A project to reduce immigration after Brexit was called “a disaster” by the leaders of social assistance and broke Boris Johnson’s promise of a point-based system.
Downing Street is climbing to save the prime minister’s high-profile commitment to adopt an Australian-style system after it was rejected by the independent Migration Advisory Committee (MAC), which called it “a bite”.
The implementation of such a system – based on factors such as age, qualifications and previous study in the UK – risked repeating past “mistakes” and should only be introduced for highly skilled migrants, said the MAC .
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Instead, it required a minimum wage threshold for most workers who offered a job – a system that Mr. Johnson tried to demolish – but set at £ 25,600 instead of the £ 30,000 proposed under the Theresa May premiere.
The idea was saved as a “disaster” by the Nuffield Trust, a health think tank, which warned: “These proposals would make it almost impossible for people to migrate to work in most frontline social care jobs.”
Entrepreneurs, meanwhile, criticized the rejection of any regional variation in the proposed £ 25,600 plan, saying it would create problems for businesses in the poorest parts of the UK.
But Priti Patel, the home secretary, immediately hinted that the MAC report would be rejected – after its president, Professor Alan Manning, revealed that he had already been fired.
Describing his recommendation as simply “advisory”, Patel said, “The British public voted for the change in terms of immigration and thereby voted for an Australian-style point-based system.”
Meanwhile, the report itself made it clear that its proposed crackdown would cut economic growth – “compared to freedom of movement” – while offering “small increases” in per capita GDP and productivity.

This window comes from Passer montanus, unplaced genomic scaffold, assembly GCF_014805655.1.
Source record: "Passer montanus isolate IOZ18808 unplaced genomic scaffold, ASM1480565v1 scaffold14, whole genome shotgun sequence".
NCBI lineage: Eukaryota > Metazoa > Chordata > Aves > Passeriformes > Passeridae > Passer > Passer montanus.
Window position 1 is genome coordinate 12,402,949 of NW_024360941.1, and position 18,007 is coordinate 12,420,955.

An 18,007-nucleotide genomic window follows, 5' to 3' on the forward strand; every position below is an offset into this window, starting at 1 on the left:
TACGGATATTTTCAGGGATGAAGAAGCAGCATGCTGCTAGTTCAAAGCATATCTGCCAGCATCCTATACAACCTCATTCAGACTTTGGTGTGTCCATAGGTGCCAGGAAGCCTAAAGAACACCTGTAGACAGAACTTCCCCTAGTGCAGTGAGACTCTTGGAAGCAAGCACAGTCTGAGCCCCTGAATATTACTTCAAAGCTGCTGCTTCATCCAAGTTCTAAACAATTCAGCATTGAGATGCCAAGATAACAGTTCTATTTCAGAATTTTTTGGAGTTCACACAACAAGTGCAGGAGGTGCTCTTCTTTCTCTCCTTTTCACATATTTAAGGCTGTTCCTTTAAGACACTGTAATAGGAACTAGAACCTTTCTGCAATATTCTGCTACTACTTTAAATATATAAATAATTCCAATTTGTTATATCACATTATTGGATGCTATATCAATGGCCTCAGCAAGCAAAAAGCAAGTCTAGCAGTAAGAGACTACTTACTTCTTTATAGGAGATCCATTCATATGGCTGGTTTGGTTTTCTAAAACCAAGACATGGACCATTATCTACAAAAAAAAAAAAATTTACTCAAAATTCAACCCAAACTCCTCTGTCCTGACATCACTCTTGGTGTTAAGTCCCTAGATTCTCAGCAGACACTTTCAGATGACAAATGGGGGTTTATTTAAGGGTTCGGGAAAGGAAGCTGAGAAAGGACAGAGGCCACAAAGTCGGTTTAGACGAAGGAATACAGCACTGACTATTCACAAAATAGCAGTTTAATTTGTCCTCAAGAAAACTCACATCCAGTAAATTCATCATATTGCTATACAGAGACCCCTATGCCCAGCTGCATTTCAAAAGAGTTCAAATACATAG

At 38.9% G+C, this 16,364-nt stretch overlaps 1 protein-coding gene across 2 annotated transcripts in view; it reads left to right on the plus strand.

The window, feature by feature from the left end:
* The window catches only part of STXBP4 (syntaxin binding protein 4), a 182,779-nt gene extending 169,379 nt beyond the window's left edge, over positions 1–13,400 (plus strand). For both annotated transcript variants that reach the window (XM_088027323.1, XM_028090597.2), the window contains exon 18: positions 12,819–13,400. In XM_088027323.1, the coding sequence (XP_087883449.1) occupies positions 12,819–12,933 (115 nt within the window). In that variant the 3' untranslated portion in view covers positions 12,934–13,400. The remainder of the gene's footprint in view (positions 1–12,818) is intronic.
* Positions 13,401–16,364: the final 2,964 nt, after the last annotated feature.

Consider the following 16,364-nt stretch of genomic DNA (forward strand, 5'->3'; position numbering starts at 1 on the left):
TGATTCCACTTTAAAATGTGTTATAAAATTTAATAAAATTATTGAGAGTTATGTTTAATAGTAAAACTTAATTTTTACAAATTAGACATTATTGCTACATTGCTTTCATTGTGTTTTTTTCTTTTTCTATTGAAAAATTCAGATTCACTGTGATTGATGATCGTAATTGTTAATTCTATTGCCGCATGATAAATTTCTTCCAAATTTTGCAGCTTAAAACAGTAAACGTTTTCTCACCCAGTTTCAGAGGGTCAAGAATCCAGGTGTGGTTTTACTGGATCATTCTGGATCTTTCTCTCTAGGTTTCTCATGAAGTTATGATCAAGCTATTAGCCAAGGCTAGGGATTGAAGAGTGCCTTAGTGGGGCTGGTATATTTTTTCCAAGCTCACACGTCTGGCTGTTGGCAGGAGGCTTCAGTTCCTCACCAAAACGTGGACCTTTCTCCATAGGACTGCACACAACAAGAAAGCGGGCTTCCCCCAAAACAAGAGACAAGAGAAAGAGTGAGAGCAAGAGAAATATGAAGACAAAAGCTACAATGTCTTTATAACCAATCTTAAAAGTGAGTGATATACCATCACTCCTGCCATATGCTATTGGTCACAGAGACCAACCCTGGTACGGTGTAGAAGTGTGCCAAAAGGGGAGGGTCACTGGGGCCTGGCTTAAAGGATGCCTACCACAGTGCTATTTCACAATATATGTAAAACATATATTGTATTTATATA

The job accused the government of “tying itself to knots” and called for “a system based on decent treatment of people and their families who come here with solid job offers, whatever their level of pay.”
The prime minister had asked the MAC to explore how to introduce a point-based system immediately after taking office last summer.
He told MPs: “For years, politicians have promised the public an Australian-style point-based system. And today I will fulfill those promises. “
The pledge was one of the six “guarantees” on the front page of the conservative election manifesto, to replace the free movement of EU citizens when the transition period from Brexit ends on 31 December 2020.
But the MAC found that the point-based system introduced for non-EU citizens by Tony Blair’s government in 2008 had proven to “forgive the pun, useless.”
Any assessment of characteristics such as age, qualifications and experience was “ineffective or overly complex”, he warned.
Instead, he recommended:
* Reduction of the wage threshold proposed for skilled migrants from £ 30,000 to £ 25,600, with lower floors for teachers and NHS workers.
* Allow “talented individuals” without a job offer to register their interest in coming to the UK with monthly invitations to be applied.
* Lower rates for workers under the age of 26, which means that in some professions they should only earn £ 17,920.
The professor. Manning stressed that no other country has used a point-based system as the “only way to migrate jobs”.
And he warned of a push for traffickers of people from any repression, saying: “The risk of trafficking in people increases. There must be an application of the labor market. “
He concluded: “Immigration hasn’t really damaged people’s job opportunities or their wages, but in the same way it hasn’t really benefited much.”
The end of free movement would see “slightly reduced pressure” on hospitals, schools and social housing and “slight increase in pressure” on social care, according to the report.
But Natasha Curry, senior colleague of the Nuffield Trust, said: “The changes would be a disaster for social care if a new sector-specific route were not added.
“Nursing homes and other providers already have rising vacancy rates, and our research shows that tens of thousands of additional staff will be needed to fulfill the promise of setting up a system that leaves many languors without support.”
The prime minister’s spokesman said that Mr. Johnson remained committed to the so-called Australian-style system, but declined to say whether this would only happen for some arrivals.
“We will define those details in due course,” he said The independent. A response to the report is expected within the next few weeks.
The professor. Manning said ministers rejected his candidacy for a second term as panel president, but no. 10 rejected any suggestions that had been rejected.